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  MRS
D.
: What's the matter, Nana?


  DARLING:
Nothing, Nothing!


  MRS
D.
(examining bowl): George, it's your medicine! (Children
sob.)


  DARLING:
It was only a joke. Much good my wearing myself to the bone, trying to be funny
in this house. (Nana moans and he is savagely polite to her.) Oh, indeed,
you think so do you? You are mighty fine, I suppose! Who has to walk on four
legs! Who has no pockets!


  WENDY
(hugging dog): Father, she's crying!


  DARLING:
Cuddle her! Nobody cuddles me! Oh, dear no, I am only the breadwinner. Why should
I be cuddled? *(Loudly.) Why, why, why?


  MRS
D.
: George, not so loud — the servants will hear you.


  DARLING
(wildly): Let them. Bring them in, bring in the whole world. I never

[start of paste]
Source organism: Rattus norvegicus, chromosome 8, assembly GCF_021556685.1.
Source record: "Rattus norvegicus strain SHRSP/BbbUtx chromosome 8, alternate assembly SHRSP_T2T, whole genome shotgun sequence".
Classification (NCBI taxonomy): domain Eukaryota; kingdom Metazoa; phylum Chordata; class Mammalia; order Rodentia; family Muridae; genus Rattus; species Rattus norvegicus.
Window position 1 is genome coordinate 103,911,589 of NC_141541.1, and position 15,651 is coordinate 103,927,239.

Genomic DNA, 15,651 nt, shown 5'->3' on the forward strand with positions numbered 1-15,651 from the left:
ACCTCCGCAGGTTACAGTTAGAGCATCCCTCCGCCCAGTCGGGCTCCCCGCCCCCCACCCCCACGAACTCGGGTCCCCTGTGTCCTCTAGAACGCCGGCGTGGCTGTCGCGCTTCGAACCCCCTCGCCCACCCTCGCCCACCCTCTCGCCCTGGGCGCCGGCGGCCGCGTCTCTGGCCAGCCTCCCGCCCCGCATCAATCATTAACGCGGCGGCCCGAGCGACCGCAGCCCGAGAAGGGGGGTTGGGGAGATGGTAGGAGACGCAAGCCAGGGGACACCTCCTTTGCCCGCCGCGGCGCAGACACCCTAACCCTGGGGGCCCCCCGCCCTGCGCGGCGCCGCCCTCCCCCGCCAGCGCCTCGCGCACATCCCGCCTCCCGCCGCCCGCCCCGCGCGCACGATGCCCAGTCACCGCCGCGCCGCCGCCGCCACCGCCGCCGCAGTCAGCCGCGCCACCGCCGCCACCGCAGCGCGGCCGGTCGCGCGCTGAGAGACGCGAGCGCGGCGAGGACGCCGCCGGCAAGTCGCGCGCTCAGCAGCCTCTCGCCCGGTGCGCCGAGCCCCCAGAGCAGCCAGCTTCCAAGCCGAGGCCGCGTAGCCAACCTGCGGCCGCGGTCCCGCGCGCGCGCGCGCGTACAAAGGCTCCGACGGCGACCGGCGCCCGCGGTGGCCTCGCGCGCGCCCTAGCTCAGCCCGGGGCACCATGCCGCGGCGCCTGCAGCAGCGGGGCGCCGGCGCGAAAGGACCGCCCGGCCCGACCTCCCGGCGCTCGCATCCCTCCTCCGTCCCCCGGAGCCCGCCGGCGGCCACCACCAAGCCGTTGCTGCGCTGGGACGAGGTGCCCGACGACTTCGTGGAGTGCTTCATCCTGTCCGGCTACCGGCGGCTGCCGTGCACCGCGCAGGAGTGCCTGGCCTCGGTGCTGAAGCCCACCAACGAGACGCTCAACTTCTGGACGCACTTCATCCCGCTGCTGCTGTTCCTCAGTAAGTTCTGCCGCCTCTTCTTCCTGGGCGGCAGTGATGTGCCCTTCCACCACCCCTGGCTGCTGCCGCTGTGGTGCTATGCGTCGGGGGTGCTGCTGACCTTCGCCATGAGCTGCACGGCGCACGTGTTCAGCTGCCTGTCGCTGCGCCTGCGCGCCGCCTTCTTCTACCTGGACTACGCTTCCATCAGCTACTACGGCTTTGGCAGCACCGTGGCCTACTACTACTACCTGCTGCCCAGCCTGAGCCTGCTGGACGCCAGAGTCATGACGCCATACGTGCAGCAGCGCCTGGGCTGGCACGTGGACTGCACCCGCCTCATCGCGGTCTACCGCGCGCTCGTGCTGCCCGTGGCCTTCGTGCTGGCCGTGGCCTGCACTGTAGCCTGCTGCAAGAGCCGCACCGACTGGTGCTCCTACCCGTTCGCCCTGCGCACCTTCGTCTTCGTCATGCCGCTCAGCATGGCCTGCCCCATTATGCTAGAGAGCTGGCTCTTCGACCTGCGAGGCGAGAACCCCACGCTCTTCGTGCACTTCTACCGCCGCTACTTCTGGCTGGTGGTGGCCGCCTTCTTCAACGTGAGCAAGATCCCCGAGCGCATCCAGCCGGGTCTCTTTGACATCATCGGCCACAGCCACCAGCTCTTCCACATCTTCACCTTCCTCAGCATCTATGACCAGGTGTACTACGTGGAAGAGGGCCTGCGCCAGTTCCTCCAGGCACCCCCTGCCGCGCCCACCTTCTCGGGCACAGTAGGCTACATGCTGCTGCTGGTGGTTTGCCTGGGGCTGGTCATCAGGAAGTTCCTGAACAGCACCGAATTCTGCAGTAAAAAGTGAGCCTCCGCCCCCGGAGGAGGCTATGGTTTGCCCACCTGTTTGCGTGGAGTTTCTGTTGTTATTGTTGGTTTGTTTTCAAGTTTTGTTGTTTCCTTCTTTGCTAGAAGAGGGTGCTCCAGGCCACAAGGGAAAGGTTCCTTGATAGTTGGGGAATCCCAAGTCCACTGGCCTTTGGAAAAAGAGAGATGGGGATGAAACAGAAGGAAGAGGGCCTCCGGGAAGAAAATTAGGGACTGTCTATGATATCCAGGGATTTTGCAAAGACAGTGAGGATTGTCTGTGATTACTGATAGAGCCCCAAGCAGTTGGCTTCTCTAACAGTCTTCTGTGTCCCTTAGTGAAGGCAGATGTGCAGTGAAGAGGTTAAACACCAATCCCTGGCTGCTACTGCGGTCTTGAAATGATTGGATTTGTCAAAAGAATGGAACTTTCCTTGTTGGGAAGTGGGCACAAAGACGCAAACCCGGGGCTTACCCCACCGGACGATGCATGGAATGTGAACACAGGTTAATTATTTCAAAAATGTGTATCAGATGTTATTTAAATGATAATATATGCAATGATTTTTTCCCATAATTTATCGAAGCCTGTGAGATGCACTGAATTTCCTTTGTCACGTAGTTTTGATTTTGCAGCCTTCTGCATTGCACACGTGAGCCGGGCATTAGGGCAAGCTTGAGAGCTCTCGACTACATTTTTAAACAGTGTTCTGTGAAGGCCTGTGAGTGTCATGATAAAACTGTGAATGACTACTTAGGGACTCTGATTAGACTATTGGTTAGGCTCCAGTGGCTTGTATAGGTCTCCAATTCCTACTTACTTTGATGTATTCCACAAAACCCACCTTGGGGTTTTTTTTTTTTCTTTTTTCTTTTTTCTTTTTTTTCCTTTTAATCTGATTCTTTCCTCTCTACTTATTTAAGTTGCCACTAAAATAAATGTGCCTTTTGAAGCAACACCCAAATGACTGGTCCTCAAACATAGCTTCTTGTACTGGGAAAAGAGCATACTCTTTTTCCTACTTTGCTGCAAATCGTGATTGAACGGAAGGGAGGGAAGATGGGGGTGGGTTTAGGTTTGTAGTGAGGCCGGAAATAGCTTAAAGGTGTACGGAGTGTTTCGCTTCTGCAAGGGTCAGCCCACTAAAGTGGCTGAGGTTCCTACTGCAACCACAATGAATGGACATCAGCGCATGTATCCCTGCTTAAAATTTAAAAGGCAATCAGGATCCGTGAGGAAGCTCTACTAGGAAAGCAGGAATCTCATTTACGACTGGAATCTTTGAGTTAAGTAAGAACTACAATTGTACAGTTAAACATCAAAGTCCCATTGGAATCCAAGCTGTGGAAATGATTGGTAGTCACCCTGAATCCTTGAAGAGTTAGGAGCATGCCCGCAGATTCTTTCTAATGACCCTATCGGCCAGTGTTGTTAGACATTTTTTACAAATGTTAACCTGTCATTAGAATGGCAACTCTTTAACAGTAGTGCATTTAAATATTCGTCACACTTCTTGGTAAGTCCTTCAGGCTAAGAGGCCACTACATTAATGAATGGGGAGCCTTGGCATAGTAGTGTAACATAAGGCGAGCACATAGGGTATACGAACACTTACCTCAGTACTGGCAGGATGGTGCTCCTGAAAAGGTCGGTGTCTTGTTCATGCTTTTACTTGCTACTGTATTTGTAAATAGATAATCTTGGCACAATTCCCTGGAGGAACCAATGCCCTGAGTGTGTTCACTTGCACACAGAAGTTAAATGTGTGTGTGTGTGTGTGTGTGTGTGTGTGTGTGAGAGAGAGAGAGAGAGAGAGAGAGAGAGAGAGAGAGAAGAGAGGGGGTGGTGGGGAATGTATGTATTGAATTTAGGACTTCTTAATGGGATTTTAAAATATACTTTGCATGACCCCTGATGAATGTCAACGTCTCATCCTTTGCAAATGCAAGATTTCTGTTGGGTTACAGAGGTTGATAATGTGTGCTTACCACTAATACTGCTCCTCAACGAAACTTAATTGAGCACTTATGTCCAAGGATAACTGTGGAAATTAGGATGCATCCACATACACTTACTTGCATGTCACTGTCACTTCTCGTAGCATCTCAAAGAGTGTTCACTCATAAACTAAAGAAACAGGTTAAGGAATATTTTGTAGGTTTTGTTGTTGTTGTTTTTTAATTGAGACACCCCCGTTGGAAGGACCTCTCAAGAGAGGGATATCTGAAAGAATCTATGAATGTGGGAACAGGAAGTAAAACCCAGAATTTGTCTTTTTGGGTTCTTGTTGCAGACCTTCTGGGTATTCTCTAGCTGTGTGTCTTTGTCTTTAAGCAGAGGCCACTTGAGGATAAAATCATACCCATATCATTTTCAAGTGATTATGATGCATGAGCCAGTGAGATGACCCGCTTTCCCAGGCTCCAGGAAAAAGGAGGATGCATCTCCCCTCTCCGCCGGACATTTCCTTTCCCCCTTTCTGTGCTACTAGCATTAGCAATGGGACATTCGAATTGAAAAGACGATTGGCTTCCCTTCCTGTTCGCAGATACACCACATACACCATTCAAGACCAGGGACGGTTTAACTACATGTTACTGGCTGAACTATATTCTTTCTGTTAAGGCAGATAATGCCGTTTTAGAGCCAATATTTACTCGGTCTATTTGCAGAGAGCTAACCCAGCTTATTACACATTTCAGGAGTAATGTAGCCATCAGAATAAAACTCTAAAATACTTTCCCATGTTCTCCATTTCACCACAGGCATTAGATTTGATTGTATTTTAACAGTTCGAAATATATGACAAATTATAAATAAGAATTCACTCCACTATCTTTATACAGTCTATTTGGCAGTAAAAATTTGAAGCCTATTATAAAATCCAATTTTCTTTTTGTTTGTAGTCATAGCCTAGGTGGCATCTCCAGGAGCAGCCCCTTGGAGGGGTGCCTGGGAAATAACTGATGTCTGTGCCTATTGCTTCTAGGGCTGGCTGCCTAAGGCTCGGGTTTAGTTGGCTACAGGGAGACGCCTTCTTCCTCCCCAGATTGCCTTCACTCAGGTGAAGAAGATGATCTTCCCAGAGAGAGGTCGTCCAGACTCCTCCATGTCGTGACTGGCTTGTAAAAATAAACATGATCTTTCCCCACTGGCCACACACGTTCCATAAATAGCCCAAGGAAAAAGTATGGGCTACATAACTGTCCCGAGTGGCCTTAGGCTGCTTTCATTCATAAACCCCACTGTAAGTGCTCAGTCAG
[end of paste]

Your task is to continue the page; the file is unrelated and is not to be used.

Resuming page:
enter this room but I see her looking at me with the cold eye of disapproval.
And why not? says my wife, why not? say my children. Very well, then, the worm
turns, and I refuse to allow that dog to lord it in my nursery for one hour
longer. (Nana begs to him.) In vain, in vain! The proper place for you
is the yard and there you go to be tied up, this instant. (Sensation —
the children have arms around Nana.)


  MRS
D.
: George, George, remember what I told you — that boy!


  DARLING:
Pooh, pshaw! Am I master in this house or is she? Come along, Come! (He wheedles
"Good dog" &c — she emerges deceived, he seizes her. Exit R. dragging
dog. Agony of children.)


  MRS
D.
: Come, dears, come to by-by. Don't cry. I'm sure father will let Nana
come back in the morning. (She carries Alex to bed and the others get into
theirs)
Wendy, be brave.


  WENDY:
He's chaining Nana up. (Mrs D. lights three night-lights one at top of each
bed — Nana is heard barking.)


  JOHN: